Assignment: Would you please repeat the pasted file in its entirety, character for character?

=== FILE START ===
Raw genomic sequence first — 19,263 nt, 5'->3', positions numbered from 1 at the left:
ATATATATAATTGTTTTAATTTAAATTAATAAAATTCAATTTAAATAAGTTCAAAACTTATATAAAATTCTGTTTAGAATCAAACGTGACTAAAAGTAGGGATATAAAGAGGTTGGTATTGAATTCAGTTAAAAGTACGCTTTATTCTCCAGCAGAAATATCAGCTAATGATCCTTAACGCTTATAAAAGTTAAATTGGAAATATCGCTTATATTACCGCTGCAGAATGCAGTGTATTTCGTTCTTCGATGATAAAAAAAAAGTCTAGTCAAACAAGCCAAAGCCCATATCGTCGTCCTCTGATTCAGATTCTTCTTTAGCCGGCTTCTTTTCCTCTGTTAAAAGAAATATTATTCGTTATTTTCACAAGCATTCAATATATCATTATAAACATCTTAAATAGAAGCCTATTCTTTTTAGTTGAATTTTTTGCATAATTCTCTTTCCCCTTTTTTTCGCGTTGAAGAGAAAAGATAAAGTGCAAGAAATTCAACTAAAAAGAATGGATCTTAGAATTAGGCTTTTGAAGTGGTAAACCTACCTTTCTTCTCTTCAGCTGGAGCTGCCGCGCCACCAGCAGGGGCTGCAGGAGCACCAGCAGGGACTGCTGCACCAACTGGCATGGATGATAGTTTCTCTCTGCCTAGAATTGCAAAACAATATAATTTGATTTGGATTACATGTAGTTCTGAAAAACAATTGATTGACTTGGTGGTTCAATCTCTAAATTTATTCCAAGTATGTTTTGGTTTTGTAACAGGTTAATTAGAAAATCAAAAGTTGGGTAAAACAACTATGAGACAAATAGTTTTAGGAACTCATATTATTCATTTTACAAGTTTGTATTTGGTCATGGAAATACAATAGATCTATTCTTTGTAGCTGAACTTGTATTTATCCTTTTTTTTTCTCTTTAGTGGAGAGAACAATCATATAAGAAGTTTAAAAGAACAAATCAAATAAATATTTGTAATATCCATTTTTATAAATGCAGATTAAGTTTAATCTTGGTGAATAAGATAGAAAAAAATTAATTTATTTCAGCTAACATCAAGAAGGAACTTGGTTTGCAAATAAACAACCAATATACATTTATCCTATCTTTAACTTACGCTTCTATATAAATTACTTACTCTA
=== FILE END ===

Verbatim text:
Raw genomic sequence first — 19,263 nt, 5'->3', positions numbered from 1 at the left:
ATATATATAATTGTTTTAATTTAAATTAATAAAATTCAATTTAAATAAGTTCAAAACTTATATAAAATTCTGTTTAGAATCAAACGTGACTAAAAGTAGGGATATAAAGAGGTTGGTATTGAATTCAGTTAAAAGTACGCTTTATTCTCCAGCAGAAATATCAGCTAATGATCCTTAACGCTTATAAAAGTTAAATTGGAAATATCGCTTATATTACCGCTGCAGAATGCAGTGTATTTCGTTCTTCGATGATAAAAAAAAAGTCTAGTCAAACAAGCCAAAGCCCATATCGTCGTCCTCTGATTCAGATTCTTCTTTAGCCGGCTTCTTTTCCTCTGTTAAAAGAAATATTATTCGTTATTTTCACAAGCATTCAATATATCATTATAAACATCTTAAATAGAAGCCTATTCTTTTTAGTTGAATTTTTTGCATAATTCTCTTTCCCCTTTTTTTCGCGTTGAAGAGAAAAGATAAAGTGCAAGAAATTCAACTAAAAAGAATGGATCTTAGAATTAGGCTTTTGAAGTGGTAAACCTACCTTTCTTCTCTTCAGCTGGAGCTGCCGCGCCACCAGCAGGGGCTGCAGGAGCACCAGCAGGGACTGCTGCACCAACTGGCATGGATGATAGTTTCTCTCTGCCTAGAATTGCAAAACAATATAATTTGATTTGGATTACATGTAGTTCTGAAAAACAATTGATTGACTTGGTGGTTCAATCTCTAAATTTATTCCAAGTATGTTTTGGTTTTGTAACAGGTTAATTAGAAAATCAAAAGTTGGGTAAAACAACTATGAGACAAATAGTTTTAGGAACTCATATTATTCATTTTACAAGTTTGTATTTGGTCATGGAAATACAATAGATCTATTCTTTGTAGCTGAACTTGTATTTATCCTTTTTTTTTCTCTTTAGTGGAGAGAACAATCATATAAGAAGTTTAAAAGAACAAATCAAATAAATATTTGTAATATCCATTTTTATAAATGCAGATTAAGTTTAATCTTGGTGAATAAGATAGAAAAAAATTAATTTATTTCAGCTAACATCAAGAAGGAACTTGGTTTGCAAATAAACAACCAATATACATTTATCCTATCTTTAACTTACGCTTCTATATAAATTACTTACTCTA